LIVERPOOL, England -- There have been some special goals that have gone on to define a title-winning campaign, and only time will tell whether Mohamed Salah's unstoppable left-foot strike for Liverpool against Chelsea earns its place alongside those scored by the likes of Eric Cantona, Sergio Aguero and Robin van Persie during the Premier League era. But on a day that felt like being a momentous one in the race for the title before a ball had even been kicked, Salah's goal, which sealed a 2-0 Anfield victory just hours after Manchester City had reclaimed top spot with a 3-1 win at Crystal Palace, arrowed into the top corner of Kepa Arrizabalaga's net with an extra sense of purpose and defiance.
"I had the best view [of Salah's goal]," Jurgen Klopp said. "I saw earlier than most people that it would go in. What a finish, what a shot. But the whole move around it. Wow, brilliant!" Sadio Mane's far-post header, two minutes earlier, might have been the goal that broke Chelsea's resistance, but Salah's was the one that will had the greatest effect on the spirit of their rivals, City.
Pep Guardiola had claimed after City's win at Selhurst Park earlier in the day that he would only be half-concentrating on events at Anfield due to his focus instead being drawn to events at The Masters in Augusta. But he will have heard about Salah's goal just as quickly as any of the putts holed by Tiger Woods. It was one of those goals that will have announced itself on trains, buses and in supermarkets simply by the gasps or shouts of "Wow!" as it hit the back of the net.
Having cut inside and onto his left foot, the Egyptian's shot from 20 yards was so powerful and straight that Kepa had no chance of keeping it out. Anfield rose as one, partly through relief that the points were now safe and also because the crowd began to believe that this team would never give up and throw in the towel with players like Salah involved.
It was a moment that showed Liverpool are playing with the confidence and freedom to try such audacious efforts on goal, and unless Klopp's team slip over their final four games, it could be the one that goes on to define this title race.
Cantona's goal for Manchester United at Newcastle in 1996 was nowhere near as spectacular, but it delivered a huge psychological blow for United against their closest rivals and remains a goal that, to this day, marks the turning point in that race. Aguero's winner for City against Queens Park Rangers, with 93 minutes and 20 seconds on the clock, has become an iconic reminder of the club's first title win in 44 years, which denied neighbours United another championship.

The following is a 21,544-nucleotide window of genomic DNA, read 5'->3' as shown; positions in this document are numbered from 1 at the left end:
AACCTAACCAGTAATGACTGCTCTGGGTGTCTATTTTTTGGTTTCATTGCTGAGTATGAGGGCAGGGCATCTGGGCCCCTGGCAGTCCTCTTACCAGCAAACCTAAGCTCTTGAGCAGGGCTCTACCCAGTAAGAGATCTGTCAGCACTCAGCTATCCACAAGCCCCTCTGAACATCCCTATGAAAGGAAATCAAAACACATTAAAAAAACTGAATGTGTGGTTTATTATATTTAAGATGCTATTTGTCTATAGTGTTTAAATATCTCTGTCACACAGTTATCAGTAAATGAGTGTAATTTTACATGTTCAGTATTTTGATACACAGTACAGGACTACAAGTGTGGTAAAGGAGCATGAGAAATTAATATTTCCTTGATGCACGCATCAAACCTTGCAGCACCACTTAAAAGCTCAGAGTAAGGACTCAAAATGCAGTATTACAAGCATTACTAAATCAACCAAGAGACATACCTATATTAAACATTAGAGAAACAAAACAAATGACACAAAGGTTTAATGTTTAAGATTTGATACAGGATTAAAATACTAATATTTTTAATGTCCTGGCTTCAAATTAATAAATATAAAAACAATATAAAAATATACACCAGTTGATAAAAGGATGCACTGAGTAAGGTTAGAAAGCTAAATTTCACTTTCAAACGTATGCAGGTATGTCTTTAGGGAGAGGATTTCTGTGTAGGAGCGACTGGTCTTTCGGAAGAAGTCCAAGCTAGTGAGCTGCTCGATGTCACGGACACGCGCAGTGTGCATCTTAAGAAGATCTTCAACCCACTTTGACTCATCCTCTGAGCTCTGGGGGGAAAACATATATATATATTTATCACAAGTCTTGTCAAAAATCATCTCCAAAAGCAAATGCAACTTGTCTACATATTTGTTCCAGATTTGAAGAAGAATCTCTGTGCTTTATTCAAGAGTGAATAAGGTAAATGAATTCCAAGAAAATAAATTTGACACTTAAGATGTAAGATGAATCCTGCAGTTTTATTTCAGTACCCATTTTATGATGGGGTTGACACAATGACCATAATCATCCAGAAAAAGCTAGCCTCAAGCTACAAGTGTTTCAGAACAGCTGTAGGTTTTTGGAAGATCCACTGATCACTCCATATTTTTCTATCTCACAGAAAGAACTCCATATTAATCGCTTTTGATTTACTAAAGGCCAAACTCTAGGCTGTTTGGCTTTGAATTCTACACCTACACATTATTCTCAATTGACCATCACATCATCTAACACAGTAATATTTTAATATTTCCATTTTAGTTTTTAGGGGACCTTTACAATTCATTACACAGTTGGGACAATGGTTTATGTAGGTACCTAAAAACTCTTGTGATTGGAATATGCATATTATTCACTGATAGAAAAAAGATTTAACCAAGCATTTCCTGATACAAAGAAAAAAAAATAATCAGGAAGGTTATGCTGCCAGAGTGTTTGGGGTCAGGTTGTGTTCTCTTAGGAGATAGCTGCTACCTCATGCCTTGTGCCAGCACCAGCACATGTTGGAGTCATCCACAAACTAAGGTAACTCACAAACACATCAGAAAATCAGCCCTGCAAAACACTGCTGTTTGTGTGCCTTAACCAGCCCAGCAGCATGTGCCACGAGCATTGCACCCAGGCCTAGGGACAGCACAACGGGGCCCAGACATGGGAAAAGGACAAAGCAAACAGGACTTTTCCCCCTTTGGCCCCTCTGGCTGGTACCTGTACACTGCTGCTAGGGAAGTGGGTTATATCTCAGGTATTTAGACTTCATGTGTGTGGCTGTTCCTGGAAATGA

Then, Van Persie's stunning volley for United against Aston Villa the following season, when he netted Wayne Rooney's long-range pass from 20 yards, was another goal to define a title win. Salah's goal was in the same class, and Liverpool will now enter their final four games in control of this title race because of the former Chelsea forward's strike.
City have five games to play -- their game in hand is against United at Old Trafford on April 24 -- but at this stage of any title race, points on the board are always more important than games in hand.
When asked after the game whether four more wins would be enough for Liverpool, Salah said, "yes, I think so. I think it will be."
Liverpool must travel to Cardiff and Newcastle and host already-relegated Huddersfield and then Wolves at Anfield. City, on the other hand, play Spurs for a third time in less than two weeks next Saturday at the Etihad -- their Champions League quarterfinal, second leg, happens first in midweek -- before travelling to United. They then travel to Burnley before an awkward home game against Brendan Rodgers and Leicester, followed by a trip to Brighton on the final day of the season.
Liverpool's win against Chelsea restored their two-point lead, ensuring that City must win their game in hand to reclaim top spot. In short, City have no margin for error, and although they have won 12 of 13 league games in 2019, the pressure on them to keep winning is becoming more and more intense. Their energy levels, both mentally and physically, are being drained by the heavy fixture demands of chasing the Quadruple, and they must somehow beat both Spurs and United in their next two games to tilt the title race back in their favour.
Guardiola's team are capable of doing that, of course, but the pendulum has now shifted back towards Liverpool. The screw has been tightened once again, and Salah's goal turned it a few more notches -- enough to give Guardiola and his players sleepless nights in the best title race for years.